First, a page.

How tightly do I hold the reins when I have a vision, a project, or a goal? When should I loosen my grip, take a step back, or reorient? And when should I hunker down and stay focused? This inquiry started two weeks ago, when these lines from George Santayana appeared in my daily reader:
“Nature drives with a loose rein, and vitality of any sort … can blunder through many a predicament in which reason would despair.” – Preface to Realms of Being (1927)
I love how Santayana describes vitality as an antidote to excessively seeking control and always trying to figure everything out. Imagine the experience of riding a horse not as a form of “taming” or “control” but rather as an act of co-creation. I like the image of navigating my life with vitality pointing the way.
I’m not an equestrian expert, but I do know that holding the reins is about communicating with the horse. Like any good communication, it requires listening (sensing the movement of the horse with a gentle hand) as well speaking (providing direction through deliberate, timely tugs). I think it’s also significant that loosening the reins is not the same as letting them go. As leaders, we rarely have the leisure to just drop the reins and surrender to the will of our respective “horses.” Instead, we must find that place between the death-grip of rigid control and a passive deferral to the will of others. The space between is what is known in horse circles as good reining.
With this in mind, I examined my recent daily patterns. I’m busy with networking, client engagements, exercise, friends, and continuous learning. At this very moment, I wouldn’t say I’m holding very tightly to any particular outcome, and yet all my daily activity is motion. It moves me along a trajectory toward a more satisfying life— or at least toward an updated understanding of what satisfaction can be.
I know that there have been times in my life when I have been more structured: holding the reins much more tightly with a focus on controlling things and figuring it all out. At many of those times I forgot to ask if I even wanted to stay on that same frantic track. If I had asked, I might have discovered that the same high level of energy and intensity was no longer required. That discovery would have allowed me to relax into the moment, expending my efforts and energy when they were most needed.
Perking on this has led me to two examples. One is the story of 3M and the Post-It Note. This incredibly successful product was hardly the result of a strict and purposeful endeavor. 3M employee Spencer Silver’s adhesive was actually a failed attempt at another goal. It sat in the laboratory for four years before anyone remembered it. It was another six years before 3M marketed their sticky (but not too sticky) notes. 3M put it aside but did not throw it away. That patience paid off.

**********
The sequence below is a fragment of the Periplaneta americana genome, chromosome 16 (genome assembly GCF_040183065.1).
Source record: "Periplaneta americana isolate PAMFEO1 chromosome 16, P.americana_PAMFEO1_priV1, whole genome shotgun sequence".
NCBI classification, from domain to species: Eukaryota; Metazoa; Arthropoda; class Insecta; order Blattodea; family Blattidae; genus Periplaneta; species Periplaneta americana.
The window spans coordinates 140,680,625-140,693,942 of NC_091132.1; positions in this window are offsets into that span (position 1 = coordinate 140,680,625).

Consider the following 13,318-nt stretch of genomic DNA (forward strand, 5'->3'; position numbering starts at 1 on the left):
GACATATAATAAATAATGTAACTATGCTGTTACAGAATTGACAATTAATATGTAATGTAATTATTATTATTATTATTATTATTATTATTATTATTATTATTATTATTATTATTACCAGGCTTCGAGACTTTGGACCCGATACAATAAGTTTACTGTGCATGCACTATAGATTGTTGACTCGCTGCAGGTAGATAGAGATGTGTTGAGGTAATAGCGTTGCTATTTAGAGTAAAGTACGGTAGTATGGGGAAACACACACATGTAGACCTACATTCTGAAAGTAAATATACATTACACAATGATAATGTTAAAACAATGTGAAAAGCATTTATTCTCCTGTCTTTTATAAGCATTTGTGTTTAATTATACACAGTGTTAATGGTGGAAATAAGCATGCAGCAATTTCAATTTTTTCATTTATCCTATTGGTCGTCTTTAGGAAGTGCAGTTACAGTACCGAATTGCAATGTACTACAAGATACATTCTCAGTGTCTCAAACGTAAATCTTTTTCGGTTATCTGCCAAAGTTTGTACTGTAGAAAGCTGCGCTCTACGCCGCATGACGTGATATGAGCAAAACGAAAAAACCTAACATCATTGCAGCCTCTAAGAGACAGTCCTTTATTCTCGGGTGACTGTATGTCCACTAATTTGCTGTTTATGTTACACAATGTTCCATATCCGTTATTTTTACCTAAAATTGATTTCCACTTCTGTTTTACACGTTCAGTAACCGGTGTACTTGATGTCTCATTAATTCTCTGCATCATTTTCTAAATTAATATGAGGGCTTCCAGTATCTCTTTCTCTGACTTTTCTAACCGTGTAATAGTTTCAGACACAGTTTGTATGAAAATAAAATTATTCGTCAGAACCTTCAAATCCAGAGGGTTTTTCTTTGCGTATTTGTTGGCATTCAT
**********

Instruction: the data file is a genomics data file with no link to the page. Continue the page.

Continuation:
The other is the story of artist Janet Echelman. She was a Fulbright Scholar in India when her paints went missing. She had to radically loosen the reins and let life inform her direction. Her openness to work with new materials sparked an interest in creating very large flexible sculptures that could bring beauty into cities. Once her purpose shifted, Janet persistently searched for technology and supplies that could turn her imagination into reality. Her devotion is now being rewarded with more installations. Reflecting back on that evolution, I see times when she loosened the reins, other times where she used them very deliberately, and maintained a sense of co-creation.
A theme I see in both these examples is right timing. And timing is inconsequential without a strong sense of purpose.
- According to 3M: “Success begins with our ability to apply our technologies —often in combination— to an endless array of real-world customer needs.”
- Janet Echelman builds living, breathing sculpture environments that respond to the forces of nature —wind, water, and light— and become inviting focal points for civic life.
There may not be strict rules on when and how to hold the reins, but examples like these can help point the way. In my personal life, I will deliberately notice how tightly I’m focused on my goals. Whenever possible, I’ll use my vitality and life purpose to discern how to hold the reins. To me, that sounds like a pretty nice way to ride through this world.
Photos by KarenMassier (reins), Iain Farrell (sticky note), and Christopher Michael (sculpture).